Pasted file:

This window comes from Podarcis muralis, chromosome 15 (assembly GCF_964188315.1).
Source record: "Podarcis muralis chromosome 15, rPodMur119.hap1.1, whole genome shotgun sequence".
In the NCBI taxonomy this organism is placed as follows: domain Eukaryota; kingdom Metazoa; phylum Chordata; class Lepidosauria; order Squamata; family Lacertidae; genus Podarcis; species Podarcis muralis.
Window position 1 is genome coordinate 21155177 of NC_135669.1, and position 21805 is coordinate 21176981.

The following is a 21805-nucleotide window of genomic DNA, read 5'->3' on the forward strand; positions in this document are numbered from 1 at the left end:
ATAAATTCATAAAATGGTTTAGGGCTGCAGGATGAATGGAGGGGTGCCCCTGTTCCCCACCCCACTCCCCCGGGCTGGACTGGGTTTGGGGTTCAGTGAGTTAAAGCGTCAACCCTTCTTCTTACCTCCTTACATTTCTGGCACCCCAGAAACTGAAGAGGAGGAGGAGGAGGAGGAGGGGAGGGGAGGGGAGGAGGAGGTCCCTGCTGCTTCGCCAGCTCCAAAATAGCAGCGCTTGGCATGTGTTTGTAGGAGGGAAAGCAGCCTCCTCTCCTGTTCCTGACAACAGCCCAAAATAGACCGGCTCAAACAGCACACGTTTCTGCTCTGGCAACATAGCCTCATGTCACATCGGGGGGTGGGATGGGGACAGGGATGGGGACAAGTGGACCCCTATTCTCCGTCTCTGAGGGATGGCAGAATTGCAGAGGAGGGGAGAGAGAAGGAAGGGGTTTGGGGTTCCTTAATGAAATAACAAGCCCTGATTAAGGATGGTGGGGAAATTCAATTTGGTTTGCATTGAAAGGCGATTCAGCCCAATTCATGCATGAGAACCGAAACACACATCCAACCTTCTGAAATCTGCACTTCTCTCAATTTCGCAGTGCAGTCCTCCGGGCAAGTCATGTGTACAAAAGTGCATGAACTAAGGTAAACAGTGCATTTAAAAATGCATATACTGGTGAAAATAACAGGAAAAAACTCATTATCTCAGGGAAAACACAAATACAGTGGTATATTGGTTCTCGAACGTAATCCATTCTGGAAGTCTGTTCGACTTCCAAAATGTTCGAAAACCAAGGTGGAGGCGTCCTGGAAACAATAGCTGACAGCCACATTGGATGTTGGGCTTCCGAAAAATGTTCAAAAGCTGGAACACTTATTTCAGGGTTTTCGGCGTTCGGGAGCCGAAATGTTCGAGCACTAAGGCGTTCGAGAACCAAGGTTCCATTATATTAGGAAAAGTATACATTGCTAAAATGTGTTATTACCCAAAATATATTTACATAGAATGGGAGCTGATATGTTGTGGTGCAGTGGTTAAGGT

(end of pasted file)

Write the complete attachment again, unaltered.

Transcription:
This window comes from Podarcis muralis, chromosome 15 (assembly GCF_964188315.1).
Source record: "Podarcis muralis chromosome 15, rPodMur119.hap1.1, whole genome shotgun sequence".
In the NCBI taxonomy this organism is placed as follows: domain Eukaryota; kingdom Metazoa; phylum Chordata; class Lepidosauria; order Squamata; family Lacertidae; genus Podarcis; species Podarcis muralis.
Window position 1 is genome coordinate 21155177 of NC_135669.1, and position 21805 is coordinate 21176981.

The following is a 21805-nucleotide window of genomic DNA, read 5'->3' on the forward strand; positions in this document are numbered from 1 at the left end:
ATAAATTCATAAAATGGTTTAGGGCTGCAGGATGAATGGAGGGGTGCCCCTGTTCCCCACCCCACTCCCCCGGGCTGGACTGGGTTTGGGGTTCAGTGAGTTAAAGCGTCAACCCTTCTTCTTACCTCCTTACATTTCTGGCACCCCAGAAACTGAAGAGGAGGAGGAGGAGGAGGAGGGGAGGGGAGGGGAGGAGGAGGTCCCTGCTGCTTCGCCAGCTCCAAAATAGCAGCGCTTGGCATGTGTTTGTAGGAGGGAAAGCAGCCTCCTCTCCTGTTCCTGACAACAGCCCAAAATAGACCGGCTCAAACAGCACACGTTTCTGCTCTGGCAACATAGCCTCATGTCACATCGGGGGGTGGGATGGGGACAGGGATGGGGACAAGTGGACCCCTATTCTCCGTCTCTGAGGGATGGCAGAATTGCAGAGGAGGGGAGAGAGAAGGAAGGGGTTTGGGGTTCCTTAATGAAATAACAAGCCCTGATTAAGGATGGTGGGGAAATTCAATTTGGTTTGCATTGAAAGGCGATTCAGCCCAATTCATGCATGAGAACCGAAACACACATCCAACCTTCTGAAATCTGCACTTCTCTCAATTTCGCAGTGCAGTCCTCCGGGCAAGTCATGTGTACAAAAGTGCATGAACTAAGGTAAACAGTGCATTTAAAAATGCATATACTGGTGAAAATAACAGGAAAAAACTCATTATCTCAGGGAAAACACAAATACAGTGGTATATTGGTTCTCGAACGTAATCCATTCTGGAAGTCTGTTCGACTTCCAAAATGTTCGAAAACCAAGGTGGAGGCGTCCTGGAAACAATAGCTGACAGCCACATTGGATGTTGGGCTTCCGAAAAATGTTCAAAAGCTGGAACACTTATTTCAGGGTTTTCGGCGTTCGGGAGCCGAAATGTTCGAGCACTAAGGCGTTCGAGAACCAAGGTTCCATTATATTAGGAAAAGTATACATTGCTAAAATGTGTTATTACCCAAAATATATTTACATAGAATGGGAGCTGATATGTTGTGGTGCAGTGGTTAAGGT